A.H. Strong on God's plan or decree

Information about A.H. Strong (from the internet):

"Around the turn-of-the-century he was without doubt one of the most influential theologians in North America. His massive Systematic Theology: A Compendium (three volumes) was published in 1907 and has been in continuous publication (Judson Press) ever since. At 1056 pages of fine print (not including indexes!) it remains one of the most exhaustive and thorough Christian systems of theology ever published by an American. It was used as the main textbook in systematic theology courses in evangelical and Baptist seminaries for decades. It was for free church evangelicals and Baptists (overlapping categories) what Charles Hodge’s Systematic Theology was for Reformed and Presbyterian seminaries."  

Augustus Hopkins Strong writes:

"The man who carries a vase of gold-fish does not prevent the fish from moving unrestrainedly within the vase. The double track of a railway enables a formidable approaching train to slip by without colliding with our own. Our globe takes us with it, as it rushes around the sun, yet we do our ordinary work without interruption. The two movements which at first sight seem inconsistent with each other are really parts of one whole. God's plan and man's effort are equally in harmony. Myers, Human Personality, 2:272, speaks of 'molecular motion amid molar calm.'" (A.H. Strong, Systematic Theology).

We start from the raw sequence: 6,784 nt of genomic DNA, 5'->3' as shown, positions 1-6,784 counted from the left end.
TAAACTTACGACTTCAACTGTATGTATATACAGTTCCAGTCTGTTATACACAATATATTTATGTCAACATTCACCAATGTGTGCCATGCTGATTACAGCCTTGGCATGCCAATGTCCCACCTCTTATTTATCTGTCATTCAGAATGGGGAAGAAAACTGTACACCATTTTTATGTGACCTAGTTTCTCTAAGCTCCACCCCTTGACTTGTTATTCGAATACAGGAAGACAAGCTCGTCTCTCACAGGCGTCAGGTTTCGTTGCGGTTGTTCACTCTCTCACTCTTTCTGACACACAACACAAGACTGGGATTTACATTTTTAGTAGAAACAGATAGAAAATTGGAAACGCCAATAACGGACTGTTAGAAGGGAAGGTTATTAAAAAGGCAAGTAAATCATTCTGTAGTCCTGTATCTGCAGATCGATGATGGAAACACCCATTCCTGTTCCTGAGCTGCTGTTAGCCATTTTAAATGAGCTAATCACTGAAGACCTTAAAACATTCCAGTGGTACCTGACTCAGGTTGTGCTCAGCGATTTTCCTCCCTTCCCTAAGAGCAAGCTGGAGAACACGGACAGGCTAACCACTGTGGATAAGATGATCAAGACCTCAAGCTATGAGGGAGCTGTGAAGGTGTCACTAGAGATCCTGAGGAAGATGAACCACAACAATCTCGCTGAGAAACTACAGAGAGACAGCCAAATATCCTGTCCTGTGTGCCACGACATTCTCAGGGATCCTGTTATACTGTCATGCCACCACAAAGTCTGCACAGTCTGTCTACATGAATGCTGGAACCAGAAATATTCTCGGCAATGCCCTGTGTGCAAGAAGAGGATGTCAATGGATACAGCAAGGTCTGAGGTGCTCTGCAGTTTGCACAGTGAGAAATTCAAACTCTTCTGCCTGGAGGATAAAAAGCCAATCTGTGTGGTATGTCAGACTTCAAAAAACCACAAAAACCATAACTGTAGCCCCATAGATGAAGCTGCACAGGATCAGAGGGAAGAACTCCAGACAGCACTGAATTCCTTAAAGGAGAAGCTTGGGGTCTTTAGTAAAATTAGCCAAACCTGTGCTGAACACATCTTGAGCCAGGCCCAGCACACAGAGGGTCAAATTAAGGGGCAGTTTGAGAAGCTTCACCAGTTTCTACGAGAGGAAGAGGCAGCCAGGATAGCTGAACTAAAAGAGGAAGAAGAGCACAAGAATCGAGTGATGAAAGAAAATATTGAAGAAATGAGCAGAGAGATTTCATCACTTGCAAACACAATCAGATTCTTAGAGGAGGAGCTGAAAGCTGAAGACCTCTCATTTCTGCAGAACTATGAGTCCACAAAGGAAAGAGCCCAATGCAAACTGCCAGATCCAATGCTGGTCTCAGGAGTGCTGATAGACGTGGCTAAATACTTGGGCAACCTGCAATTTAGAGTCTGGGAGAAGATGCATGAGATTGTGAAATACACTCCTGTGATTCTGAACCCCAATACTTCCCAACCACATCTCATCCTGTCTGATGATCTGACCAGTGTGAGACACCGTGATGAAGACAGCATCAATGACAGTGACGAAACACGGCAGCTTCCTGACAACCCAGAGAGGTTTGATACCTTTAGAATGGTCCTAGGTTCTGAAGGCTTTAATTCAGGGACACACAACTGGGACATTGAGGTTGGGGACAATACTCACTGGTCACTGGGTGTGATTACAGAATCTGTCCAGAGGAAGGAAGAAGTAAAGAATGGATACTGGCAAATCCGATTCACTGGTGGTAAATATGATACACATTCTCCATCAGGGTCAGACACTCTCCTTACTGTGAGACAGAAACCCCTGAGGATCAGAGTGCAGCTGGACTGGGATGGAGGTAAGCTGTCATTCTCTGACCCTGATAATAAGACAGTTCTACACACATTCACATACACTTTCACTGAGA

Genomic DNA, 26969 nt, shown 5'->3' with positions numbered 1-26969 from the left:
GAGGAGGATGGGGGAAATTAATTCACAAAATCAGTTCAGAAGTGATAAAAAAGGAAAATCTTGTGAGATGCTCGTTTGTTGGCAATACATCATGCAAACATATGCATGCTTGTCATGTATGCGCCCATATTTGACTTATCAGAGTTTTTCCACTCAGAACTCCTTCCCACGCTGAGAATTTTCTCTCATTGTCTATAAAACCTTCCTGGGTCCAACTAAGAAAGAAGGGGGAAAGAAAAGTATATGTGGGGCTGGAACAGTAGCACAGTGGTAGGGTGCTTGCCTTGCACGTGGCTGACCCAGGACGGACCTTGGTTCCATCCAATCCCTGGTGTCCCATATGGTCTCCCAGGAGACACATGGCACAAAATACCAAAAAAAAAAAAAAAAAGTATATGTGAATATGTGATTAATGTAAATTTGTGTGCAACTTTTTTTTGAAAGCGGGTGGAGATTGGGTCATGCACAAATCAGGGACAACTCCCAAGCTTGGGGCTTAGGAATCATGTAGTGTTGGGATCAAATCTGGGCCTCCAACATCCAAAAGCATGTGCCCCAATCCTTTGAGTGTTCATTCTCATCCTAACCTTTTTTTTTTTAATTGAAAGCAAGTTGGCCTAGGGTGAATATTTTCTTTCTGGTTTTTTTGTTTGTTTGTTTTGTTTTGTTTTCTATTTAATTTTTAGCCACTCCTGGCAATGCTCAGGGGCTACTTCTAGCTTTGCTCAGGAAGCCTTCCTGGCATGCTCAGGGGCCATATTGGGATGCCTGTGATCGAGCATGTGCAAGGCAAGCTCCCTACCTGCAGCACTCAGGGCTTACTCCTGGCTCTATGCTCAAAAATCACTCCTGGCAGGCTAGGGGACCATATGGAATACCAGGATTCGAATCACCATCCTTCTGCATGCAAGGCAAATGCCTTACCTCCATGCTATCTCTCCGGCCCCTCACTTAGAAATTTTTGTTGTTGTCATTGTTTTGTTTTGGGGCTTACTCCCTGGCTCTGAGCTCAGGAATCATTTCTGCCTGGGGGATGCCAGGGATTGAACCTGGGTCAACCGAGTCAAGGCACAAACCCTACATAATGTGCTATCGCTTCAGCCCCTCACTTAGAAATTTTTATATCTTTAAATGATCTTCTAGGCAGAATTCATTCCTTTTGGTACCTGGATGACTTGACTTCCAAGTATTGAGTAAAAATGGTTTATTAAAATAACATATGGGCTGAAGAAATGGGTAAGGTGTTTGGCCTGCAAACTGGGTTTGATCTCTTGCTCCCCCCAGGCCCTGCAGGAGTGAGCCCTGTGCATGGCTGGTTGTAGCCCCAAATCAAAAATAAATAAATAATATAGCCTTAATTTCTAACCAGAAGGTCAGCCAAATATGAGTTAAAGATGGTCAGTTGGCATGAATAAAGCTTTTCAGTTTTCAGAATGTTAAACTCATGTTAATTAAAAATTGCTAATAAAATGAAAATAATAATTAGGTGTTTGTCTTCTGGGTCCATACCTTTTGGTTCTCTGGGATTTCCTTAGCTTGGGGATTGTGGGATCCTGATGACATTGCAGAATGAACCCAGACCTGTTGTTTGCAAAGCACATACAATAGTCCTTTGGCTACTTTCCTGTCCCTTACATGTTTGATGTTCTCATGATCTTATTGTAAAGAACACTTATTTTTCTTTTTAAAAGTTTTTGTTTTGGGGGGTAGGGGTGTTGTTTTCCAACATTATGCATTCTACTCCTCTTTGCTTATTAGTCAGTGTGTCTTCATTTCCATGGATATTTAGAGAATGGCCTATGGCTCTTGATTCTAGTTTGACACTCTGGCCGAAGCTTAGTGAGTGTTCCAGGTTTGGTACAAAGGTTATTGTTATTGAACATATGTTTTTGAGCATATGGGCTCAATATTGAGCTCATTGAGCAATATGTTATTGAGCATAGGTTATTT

Samuel Fisk commenting on Strong's risible "fishbowl" illustration:

"The man, the superior being in this case, keeps for the moment the goldfish bowl in a state of being moved. He may determine, unhindered, whether he will place the bowl on the table, on the window sill, or on the piano; near the light or in the shade; etc. If he is benevolent we may suppose that he will so act as to insure the best conditions for the goldfish. And his will is overruling. The fish themselves, however, with the well-defined limits of their bowl, have a measure of free choice. They may swim one way or another, or they may cease from all swimming and rest on the bottom of the bowl or float near the top of the water. As food is available, they may partake of little or much or none at all. The superior creature, man, does not force the food down their throats nor determine the exact amount which each individual fish will partake of. If the illustration be shifted to pets of a higher order, the man may urgently appeal to their cooperation for their own good and he may desire a degree of fellowship with them, but still, while superior, does not control their every movement. Yet their apparently free liberty is circumscribed by the very sphere of their existence. In all of this there may be a thought as to how man may have a measure of free choice but not thereby vitiate the sovereignty of God." (Samuel Fisk, Election and Predestination: Keys to a Clearer Understanding, pp. 57-58)

Of course it clearly vitiates the sovereignty of God.